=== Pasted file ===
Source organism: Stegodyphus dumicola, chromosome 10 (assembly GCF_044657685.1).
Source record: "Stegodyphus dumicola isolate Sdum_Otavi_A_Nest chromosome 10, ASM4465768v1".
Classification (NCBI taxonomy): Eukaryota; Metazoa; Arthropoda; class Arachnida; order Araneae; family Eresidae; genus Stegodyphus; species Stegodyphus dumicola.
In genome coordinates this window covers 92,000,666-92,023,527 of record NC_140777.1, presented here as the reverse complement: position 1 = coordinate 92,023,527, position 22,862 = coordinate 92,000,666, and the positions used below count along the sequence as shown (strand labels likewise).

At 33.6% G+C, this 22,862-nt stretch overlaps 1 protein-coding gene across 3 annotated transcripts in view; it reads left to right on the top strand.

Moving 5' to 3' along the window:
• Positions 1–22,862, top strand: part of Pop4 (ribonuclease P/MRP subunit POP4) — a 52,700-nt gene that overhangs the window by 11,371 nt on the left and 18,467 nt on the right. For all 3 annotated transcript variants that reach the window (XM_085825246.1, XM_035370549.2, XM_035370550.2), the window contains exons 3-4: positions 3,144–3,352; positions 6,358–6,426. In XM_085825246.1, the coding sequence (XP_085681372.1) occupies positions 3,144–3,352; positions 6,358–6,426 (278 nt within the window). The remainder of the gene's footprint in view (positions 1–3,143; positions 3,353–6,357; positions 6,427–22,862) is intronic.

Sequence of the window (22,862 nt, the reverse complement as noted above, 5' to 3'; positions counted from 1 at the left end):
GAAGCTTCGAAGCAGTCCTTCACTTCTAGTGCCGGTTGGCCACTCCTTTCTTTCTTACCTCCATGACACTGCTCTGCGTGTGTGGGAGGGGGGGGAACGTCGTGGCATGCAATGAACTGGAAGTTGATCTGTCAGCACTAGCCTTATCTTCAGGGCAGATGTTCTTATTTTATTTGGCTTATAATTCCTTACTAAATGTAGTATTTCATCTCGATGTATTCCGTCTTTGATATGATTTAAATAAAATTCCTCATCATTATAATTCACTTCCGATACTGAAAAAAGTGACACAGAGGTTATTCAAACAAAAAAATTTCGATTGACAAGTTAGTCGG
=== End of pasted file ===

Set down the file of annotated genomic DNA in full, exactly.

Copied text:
Source organism: Stegodyphus dumicola, chromosome 10 (assembly GCF_044657685.1).
Source record: "Stegodyphus dumicola isolate Sdum_Otavi_A_Nest chromosome 10, ASM4465768v1".
Classification (NCBI taxonomy): Eukaryota; Metazoa; Arthropoda; class Arachnida; order Araneae; family Eresidae; genus Stegodyphus; species Stegodyphus dumicola.
In genome coordinates this window covers 92,000,666-92,023,527 of record NC_140777.1, presented here as the reverse complement: position 1 = coordinate 92,023,527, position 22,862 = coordinate 92,000,666, and the positions used below count along the sequence as shown (strand labels likewise).

At 33.6% G+C, this 22,862-nt stretch overlaps 1 protein-coding gene across 3 annotated transcripts in view; it reads left to right on the top strand.

Moving 5' to 3' along the window:
• Positions 1–22,862, top strand: part of Pop4 (ribonuclease P/MRP subunit POP4) — a 52,700-nt gene that overhangs the window by 11,371 nt on the left and 18,467 nt on the right. For all 3 annotated transcript variants that reach the window (XM_085825246.1, XM_035370549.2, XM_035370550.2), the window contains exons 3-4: positions 3,144–3,352; positions 6,358–6,426. In XM_085825246.1, the coding sequence (XP_085681372.1) occupies positions 3,144–3,352; positions 6,358–6,426 (278 nt within the window). The remainder of the gene's footprint in view (positions 1–3,143; positions 3,353–6,357; positions 6,427–22,862) is intronic.

Sequence of the window (22,862 nt, the reverse complement as noted above, 5' to 3'; positions counted from 1 at the left end):
GAAGCTTCGAAGCAGTCCTTCACTTCTAGTGCCGGTTGGCCACTCCTTTCTTTCTTACCTCCATGACACTGCTCTGCGTGTGTGGGAGGGGGGGGAACGTCGTGGCATGCAATGAACTGGAAGTTGATCTGTCAGCACTAGCCTTATCTTCAGGGCAGATGTTCTTATTTTATTTGGCTTATAATTCCTTACTAAATGTAGTATTTCATCTCGATGTATTCCGTCTTTGATATGATTTAAATAAAATTCCTCATCATTATAATTCACTTCCGATACTGAAAAAAGTGACACAGAGGTTATTCAAACAAAAAAATTTCGATTGACAAGTTAGTCGG